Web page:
ROCKWOOD — A tightening supply of large animal veterinarians continues to be a concern in Ontario farm country.
The Ontario Federation of Agriculture board recently supported a resolution from its northern caucus highlighting the challenge farmers face accessing large animal vets and registered vet techs in underserved areas — identified generally as northern and “rural” Ontario.
OFA policy analyst Danie Glanc said the issue has been on the OFA’s radar for nearly two decades, with similar resolutions passed in 2004, 2007 and 2008.
Access to large-animal vets grew even more important a few years ago when certain anti-microbial medications became available exclusively through veterinarians. “There was concern up north at the time about access because you had to have the client-patient relationship developed in order to get those medications,” said Glanc, also president of the Ontario Equestrian Association.
“There are a lot of ideas about why there might be a shortage [of large-animal vets],” she said, raising as possibilities a disinterest in that speciality by new veterinary graduates, cost of living and limited career opportunities in rural Ontario, capital investment required, and student debt loads.
Dr. Jeff Sleeth, a Kingston-area large animal vet of 21 years, told Farmers Forum that there is “a tremendous, seeming shortage of skilled bovine practitioners in rural practice.”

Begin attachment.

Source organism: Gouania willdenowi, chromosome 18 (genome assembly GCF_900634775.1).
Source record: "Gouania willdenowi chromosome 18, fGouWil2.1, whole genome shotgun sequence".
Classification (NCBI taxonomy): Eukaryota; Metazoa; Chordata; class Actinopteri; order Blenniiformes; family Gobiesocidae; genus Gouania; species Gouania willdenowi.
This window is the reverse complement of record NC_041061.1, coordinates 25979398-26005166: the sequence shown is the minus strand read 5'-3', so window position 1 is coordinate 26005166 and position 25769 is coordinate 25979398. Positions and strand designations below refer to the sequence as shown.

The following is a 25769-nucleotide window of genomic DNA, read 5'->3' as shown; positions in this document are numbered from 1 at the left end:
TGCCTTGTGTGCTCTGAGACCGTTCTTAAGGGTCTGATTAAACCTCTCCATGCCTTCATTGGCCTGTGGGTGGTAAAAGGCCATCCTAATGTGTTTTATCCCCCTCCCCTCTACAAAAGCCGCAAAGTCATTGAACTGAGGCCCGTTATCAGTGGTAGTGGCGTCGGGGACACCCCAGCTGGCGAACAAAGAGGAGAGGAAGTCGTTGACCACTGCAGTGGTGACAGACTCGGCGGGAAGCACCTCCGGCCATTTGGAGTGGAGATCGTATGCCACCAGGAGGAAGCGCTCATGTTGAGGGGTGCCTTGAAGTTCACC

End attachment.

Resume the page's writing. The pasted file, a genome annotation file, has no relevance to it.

In Sleeth’s estimation, there is no shortage of rural vets right now in the province’s concentrated dairy areas east of Kemptville and further west of Toronto, noting there are more practices established with experienced vets.
But the future looks grim.
He identified a dearth of new veterinarians entering any kind of practice in the first place, let alone those with a penchant for cattle and horses. “It’s almost impossible to hire anybody right now for large and small animal” care, he said. “And finding somebody with any inclination to do large animals — and with any skill to do large animals — is currently impossible.”
Adding to the potential supply woe is the aging population of large-animal vets and looming retirements from the field, he said, also concerned that their future replacements — the next generation of vets — aren’t in it for the long haul.
“A lot of graduates will do large animals for four or five years, then vacate to small animal practice,” where the clients come to visit them with dogs and cats, he observes. In affected rural areas, it produces a “turnstile” of different veterinarians visiting farms until those candidates tire of the 24-hour, on-call life of the large-animal vet.
Glanc observed that urban and suburban small animal practices may find it easier to share the load on emergency calls, freeing individual vets “from having to do all those on-call hours.”
Being a large animal vet “is a very difficult profession,” acknowledged Glanc. “Not that they don’t want to do it, but it is tiring.”
But the large animal vet is nonetheless crucial to farm operations, she said, playing a vital role in animal welfare, biosecurity and “ultimately a healthy and safe food supply” for Ontarians. They must also maintain an important relationship with the farmer on paper in a legal sense, according to Glanc, before that vet can prescribe certain medications to the farmer.